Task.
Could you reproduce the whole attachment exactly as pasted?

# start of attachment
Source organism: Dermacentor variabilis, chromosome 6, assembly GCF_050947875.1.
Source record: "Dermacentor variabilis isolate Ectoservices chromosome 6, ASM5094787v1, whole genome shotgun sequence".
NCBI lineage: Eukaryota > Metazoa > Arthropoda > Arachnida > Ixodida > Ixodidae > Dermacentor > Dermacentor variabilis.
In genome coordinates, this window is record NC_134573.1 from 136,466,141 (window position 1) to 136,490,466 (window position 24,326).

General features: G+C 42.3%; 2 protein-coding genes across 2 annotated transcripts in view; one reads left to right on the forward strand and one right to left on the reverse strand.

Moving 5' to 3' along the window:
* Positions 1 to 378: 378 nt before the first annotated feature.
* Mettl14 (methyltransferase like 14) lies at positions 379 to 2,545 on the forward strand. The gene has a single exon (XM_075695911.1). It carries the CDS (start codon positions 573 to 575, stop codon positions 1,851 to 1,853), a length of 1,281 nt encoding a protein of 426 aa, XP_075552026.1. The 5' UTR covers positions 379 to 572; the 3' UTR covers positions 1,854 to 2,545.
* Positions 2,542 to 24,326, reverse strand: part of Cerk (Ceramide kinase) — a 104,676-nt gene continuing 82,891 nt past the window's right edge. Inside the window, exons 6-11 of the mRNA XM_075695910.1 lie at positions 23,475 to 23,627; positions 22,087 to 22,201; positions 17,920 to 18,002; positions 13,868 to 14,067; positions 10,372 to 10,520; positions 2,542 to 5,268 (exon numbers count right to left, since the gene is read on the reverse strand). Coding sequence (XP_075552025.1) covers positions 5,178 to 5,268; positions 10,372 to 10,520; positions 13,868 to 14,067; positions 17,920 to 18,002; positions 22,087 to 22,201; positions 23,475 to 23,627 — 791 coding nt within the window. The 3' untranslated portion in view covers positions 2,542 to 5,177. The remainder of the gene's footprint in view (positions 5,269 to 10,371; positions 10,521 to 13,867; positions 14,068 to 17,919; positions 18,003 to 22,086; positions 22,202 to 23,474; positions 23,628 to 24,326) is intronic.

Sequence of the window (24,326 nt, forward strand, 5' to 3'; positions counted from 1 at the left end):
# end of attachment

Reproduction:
Source organism: Dermacentor variabilis, chromosome 6, assembly GCF_050947875.1.
Source record: "Dermacentor variabilis isolate Ectoservices chromosome 6, ASM5094787v1, whole genome shotgun sequence".
NCBI lineage: Eukaryota > Metazoa > Arthropoda > Arachnida > Ixodida > Ixodidae > Dermacentor > Dermacentor variabilis.
In genome coordinates, this window is record NC_134573.1 from 136,466,141 (window position 1) to 136,490,466 (window position 24,326).

General features: G+C 42.3%; 2 protein-coding genes across 2 annotated transcripts in view; one reads left to right on the forward strand and one right to left on the reverse strand.

Moving 5' to 3' along the window:
* Positions 1 to 378: 378 nt before the first annotated feature.
* Mettl14 (methyltransferase like 14) lies at positions 379 to 2,545 on the forward strand. The gene has a single exon (XM_075695911.1). It carries the CDS (start codon positions 573 to 575, stop codon positions 1,851 to 1,853), a length of 1,281 nt encoding a protein of 426 aa, XP_075552026.1. The 5' UTR covers positions 379 to 572; the 3' UTR covers positions 1,854 to 2,545.
* Positions 2,542 to 24,326, reverse strand: part of Cerk (Ceramide kinase) — a 104,676-nt gene continuing 82,891 nt past the window's right edge. Inside the window, exons 6-11 of the mRNA XM_075695910.1 lie at positions 23,475 to 23,627; positions 22,087 to 22,201; positions 17,920 to 18,002; positions 13,868 to 14,067; positions 10,372 to 10,520; positions 2,542 to 5,268 (exon numbers count right to left, since the gene is read on the reverse strand). Coding sequence (XP_075552025.1) covers positions 5,178 to 5,268; positions 10,372 to 10,520; positions 13,868 to 14,067; positions 17,920 to 18,002; positions 22,087 to 22,201; positions 23,475 to 23,627 — 791 coding nt within the window. The 3' untranslated portion in view covers positions 2,542 to 5,177. The remainder of the gene's footprint in view (positions 5,269 to 10,371; positions 10,521 to 13,867; positions 14,068 to 17,919; positions 18,003 to 22,086; positions 22,202 to 23,474; positions 23,628 to 24,326) is intronic.

Sequence of the window (24,326 nt, forward strand, 5' to 3'; positions counted from 1 at the left end):